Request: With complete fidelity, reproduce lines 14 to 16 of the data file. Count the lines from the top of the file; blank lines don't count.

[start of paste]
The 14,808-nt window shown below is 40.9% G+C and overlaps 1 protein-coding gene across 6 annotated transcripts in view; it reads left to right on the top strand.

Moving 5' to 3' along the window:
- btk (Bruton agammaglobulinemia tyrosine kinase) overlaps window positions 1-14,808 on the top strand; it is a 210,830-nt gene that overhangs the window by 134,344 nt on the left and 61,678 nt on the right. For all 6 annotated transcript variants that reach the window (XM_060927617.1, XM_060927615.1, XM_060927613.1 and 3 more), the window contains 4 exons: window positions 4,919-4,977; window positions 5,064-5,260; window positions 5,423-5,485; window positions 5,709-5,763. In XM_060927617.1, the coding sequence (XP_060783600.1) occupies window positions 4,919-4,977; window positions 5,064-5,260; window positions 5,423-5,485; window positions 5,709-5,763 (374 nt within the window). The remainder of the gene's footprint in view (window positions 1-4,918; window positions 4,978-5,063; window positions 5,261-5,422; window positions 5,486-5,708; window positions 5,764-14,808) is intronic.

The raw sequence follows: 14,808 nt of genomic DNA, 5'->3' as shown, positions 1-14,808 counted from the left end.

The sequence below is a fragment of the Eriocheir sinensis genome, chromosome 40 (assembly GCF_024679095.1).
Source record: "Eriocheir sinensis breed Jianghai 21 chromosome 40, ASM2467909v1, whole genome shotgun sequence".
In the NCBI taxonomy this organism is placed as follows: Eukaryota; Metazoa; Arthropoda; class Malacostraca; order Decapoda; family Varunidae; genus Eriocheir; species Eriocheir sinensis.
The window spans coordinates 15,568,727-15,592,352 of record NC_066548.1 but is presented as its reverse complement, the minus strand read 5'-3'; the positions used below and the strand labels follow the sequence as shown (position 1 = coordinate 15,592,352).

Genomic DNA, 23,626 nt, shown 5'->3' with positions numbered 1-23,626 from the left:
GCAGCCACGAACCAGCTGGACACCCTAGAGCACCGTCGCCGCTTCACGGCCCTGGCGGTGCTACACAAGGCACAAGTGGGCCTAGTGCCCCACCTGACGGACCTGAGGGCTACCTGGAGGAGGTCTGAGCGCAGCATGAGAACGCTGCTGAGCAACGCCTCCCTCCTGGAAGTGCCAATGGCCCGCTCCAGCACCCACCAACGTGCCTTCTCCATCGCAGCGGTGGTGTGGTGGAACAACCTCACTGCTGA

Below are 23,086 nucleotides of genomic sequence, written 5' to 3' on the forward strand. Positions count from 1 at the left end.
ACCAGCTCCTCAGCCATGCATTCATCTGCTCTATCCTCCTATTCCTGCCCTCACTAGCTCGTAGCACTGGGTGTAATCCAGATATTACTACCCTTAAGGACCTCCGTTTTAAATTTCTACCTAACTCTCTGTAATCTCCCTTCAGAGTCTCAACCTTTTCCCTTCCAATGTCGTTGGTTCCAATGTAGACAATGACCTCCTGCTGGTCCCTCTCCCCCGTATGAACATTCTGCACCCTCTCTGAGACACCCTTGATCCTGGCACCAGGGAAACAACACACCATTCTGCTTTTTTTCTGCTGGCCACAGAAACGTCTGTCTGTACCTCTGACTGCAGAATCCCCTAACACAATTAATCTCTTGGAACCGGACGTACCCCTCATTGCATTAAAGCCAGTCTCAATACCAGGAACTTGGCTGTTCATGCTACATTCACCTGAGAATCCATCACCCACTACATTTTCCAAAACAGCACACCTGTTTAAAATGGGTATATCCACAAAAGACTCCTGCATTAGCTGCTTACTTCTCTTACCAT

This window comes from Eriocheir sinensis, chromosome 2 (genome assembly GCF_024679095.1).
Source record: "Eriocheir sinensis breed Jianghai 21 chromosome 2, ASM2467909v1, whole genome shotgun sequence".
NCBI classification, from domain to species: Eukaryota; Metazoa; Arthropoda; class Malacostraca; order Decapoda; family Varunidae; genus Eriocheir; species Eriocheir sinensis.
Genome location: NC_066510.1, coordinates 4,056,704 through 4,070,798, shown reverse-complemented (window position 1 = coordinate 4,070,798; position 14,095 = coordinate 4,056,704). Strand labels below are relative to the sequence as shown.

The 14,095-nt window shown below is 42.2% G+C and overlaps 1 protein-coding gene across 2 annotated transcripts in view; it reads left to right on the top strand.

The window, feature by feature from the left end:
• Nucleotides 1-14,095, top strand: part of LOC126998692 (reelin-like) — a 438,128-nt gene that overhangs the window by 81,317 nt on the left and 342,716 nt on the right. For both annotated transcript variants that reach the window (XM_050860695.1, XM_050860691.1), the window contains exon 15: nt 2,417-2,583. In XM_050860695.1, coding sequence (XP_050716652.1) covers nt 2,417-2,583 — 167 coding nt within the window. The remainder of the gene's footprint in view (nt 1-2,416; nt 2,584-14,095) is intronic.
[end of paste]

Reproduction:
Source record: "Eriocheir sinensis breed Jianghai 21 chromosome 2, ASM2467909v1, whole genome shotgun sequence".
NCBI classification, from domain to species: Eukaryota; Metazoa; Arthropoda; class Malacostraca; order Decapoda; family Varunidae; genus Eriocheir; species Eriocheir sinensis.
Genome location: NC_066510.1, coordinates 4,056,704 through 4,070,798, shown reverse-complemented (window position 1 = coordinate 4,070,798; position 14,095 = coordinate 4,056,704). Strand labels below are relative to the sequence as shown.